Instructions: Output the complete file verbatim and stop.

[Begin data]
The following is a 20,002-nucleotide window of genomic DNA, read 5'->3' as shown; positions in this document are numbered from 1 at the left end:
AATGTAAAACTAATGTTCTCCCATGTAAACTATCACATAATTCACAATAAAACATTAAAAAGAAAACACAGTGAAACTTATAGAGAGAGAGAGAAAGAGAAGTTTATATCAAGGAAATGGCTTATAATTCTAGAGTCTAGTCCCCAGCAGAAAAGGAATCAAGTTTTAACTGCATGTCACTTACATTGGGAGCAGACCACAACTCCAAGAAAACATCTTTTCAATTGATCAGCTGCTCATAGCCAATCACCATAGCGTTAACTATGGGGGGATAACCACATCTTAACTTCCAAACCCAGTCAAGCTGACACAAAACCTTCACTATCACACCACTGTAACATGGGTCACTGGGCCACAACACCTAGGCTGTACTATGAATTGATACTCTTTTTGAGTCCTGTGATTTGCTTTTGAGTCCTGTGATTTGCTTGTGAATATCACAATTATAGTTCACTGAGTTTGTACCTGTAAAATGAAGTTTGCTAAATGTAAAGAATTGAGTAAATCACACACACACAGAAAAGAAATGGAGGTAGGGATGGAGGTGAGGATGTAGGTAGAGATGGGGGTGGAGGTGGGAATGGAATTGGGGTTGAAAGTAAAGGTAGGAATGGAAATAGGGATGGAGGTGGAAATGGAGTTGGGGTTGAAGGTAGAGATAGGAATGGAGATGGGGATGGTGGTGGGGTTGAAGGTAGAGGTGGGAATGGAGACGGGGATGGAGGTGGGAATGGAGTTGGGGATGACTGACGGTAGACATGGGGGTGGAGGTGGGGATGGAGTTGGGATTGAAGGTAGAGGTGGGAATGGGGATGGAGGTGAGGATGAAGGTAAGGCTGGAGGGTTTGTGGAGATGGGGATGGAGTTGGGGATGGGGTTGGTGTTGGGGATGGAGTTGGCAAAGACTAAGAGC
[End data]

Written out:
The following is a 20,002-nucleotide window of genomic DNA, read 5'->3' as shown; positions in this document are numbered from 1 at the left end:
AATGTAAAACTAATGTTCTCCCATGTAAACTATCACATAATTCACAATAAAACATTAAAAAGAAAACACAGTGAAACTTATAGAGAGAGAGAGAAAGAGAAGTTTATATCAAGGAAATGGCTTATAATTCTAGAGTCTAGTCCCCAGCAGAAAAGGAATCAAGTTTTAACTGCATGTCACTTACATTGGGAGCAGACCACAACTCCAAGAAAACATCTTTTCAATTGATCAGCTGCTCATAGCCAATCACCATAGCGTTAACTATGGGGGGATAACCACATCTTAACTTCCAAACCCAGTCAAGCTGACACAAAACCTTCACTATCACACCACTGTAACATGGGTCACTGGGCCACAACACCTAGGCTGTACTATGAATTGATACTCTTTTTGAGTCCTGTGATTTGCTTTTGAGTCCTGTGATTTGCTTGTGAATATCACAATTATAGTTCACTGAGTTTGTACCTGTAAAATGAAGTTTGCTAAATGTAAAGAATTGAGTAAATCACACACACACAGAAAAGAAATGGAGGTAGGGATGGAGGTGAGGATGTAGGTAGAGATGGGGGTGGAGGTGGGAATGGAATTGGGGTTGAAAGTAAAGGTAGGAATGGAAATAGGGATGGAGGTGGAAATGGAGTTGGGGTTGAAGGTAGAGATAGGAATGGAGATGGGGATGGTGGTGGGGTTGAAGGTAGAGGTGGGAATGGAGACGGGGATGGAGGTGGGAATGGAGTTGGGGATGACTGACGGTAGACATGGGGGTGGAGGTGGGGATGGAGTTGGGATTGAAGGTAGAGGTGGGAATGGGGATGGAGGTGAGGATGAAGGTAAGGCTGGAGGGTTTGTGGAGATGGGGATGGAGTTGGGGATGGGGTTGGTGTTGGGGATGGAGTTGGCAAAGACTAAGAGC